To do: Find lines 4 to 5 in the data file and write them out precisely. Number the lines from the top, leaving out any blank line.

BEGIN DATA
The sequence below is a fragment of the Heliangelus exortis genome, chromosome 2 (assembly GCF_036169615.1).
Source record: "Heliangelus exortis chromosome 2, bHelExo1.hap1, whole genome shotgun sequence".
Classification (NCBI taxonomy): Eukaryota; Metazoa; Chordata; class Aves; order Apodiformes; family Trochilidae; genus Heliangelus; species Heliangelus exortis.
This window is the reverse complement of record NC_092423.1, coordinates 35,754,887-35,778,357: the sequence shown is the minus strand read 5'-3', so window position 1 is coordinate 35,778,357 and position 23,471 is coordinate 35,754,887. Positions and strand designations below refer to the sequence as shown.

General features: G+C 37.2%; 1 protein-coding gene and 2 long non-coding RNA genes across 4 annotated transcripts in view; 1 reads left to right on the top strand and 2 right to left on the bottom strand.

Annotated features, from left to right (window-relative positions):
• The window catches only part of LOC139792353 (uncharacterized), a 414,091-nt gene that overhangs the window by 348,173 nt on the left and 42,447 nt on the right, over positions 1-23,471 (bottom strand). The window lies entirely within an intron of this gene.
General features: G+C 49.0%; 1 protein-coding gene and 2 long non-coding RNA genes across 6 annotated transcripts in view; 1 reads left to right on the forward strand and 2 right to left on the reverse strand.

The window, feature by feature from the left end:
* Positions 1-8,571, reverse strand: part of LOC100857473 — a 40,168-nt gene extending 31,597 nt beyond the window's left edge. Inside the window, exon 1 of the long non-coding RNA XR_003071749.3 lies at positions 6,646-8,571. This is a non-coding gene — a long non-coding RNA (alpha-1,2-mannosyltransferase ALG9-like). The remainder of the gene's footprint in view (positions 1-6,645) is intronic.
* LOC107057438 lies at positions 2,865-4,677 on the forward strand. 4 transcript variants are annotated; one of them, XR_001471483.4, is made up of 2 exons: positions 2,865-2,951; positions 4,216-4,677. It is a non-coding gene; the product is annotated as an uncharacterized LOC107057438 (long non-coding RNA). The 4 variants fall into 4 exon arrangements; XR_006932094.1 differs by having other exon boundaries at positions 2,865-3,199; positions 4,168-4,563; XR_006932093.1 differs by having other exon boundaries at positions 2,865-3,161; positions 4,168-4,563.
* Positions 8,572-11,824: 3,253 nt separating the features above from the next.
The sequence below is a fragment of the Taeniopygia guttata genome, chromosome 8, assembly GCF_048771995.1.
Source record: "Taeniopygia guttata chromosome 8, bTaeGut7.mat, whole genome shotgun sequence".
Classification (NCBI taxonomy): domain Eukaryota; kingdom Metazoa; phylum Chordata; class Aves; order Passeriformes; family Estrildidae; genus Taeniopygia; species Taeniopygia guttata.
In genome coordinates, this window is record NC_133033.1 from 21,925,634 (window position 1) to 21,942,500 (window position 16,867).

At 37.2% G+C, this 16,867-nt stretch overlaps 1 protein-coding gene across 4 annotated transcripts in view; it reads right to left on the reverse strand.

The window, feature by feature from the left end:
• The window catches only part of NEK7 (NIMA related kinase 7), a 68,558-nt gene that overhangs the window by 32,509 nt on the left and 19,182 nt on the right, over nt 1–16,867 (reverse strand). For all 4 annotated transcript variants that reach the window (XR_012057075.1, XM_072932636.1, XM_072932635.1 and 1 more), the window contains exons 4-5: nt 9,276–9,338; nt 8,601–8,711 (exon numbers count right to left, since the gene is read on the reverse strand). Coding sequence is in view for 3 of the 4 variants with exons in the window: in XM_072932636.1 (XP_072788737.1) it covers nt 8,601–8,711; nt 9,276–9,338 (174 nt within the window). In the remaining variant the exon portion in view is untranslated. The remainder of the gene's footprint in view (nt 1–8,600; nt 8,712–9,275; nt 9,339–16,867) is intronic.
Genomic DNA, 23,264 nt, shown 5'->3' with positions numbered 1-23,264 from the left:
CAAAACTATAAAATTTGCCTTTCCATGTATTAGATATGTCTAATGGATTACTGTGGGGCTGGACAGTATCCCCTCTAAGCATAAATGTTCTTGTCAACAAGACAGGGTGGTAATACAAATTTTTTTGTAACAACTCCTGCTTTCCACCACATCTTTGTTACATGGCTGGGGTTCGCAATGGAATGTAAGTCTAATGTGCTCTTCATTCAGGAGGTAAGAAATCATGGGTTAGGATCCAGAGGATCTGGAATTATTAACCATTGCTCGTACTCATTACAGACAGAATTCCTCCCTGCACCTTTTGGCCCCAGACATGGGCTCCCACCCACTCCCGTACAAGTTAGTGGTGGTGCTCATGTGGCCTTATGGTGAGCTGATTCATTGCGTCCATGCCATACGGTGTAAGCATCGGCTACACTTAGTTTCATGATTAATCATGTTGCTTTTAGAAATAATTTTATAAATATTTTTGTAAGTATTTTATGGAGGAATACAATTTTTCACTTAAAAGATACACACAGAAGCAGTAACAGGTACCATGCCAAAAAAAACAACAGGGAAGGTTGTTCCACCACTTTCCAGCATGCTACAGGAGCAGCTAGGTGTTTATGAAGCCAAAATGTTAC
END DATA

This window is the reverse complement of record NC_092423.1, coordinates 35,754,887-35,778,357: the sequence shown is the minus strand read 5'-3', so window position 1 is coordinate 35,778,357 and position 23,471 is coordinate 35,754,887. Positions and strand designations below refer to the sequence as shown.

General features: G+C 37.2%; 1 protein-coding gene and 2 long non-coding RNA genes across 4 annotated transcripts in view; 1 reads left to right on the top strand and 2 right to left on the bottom strand.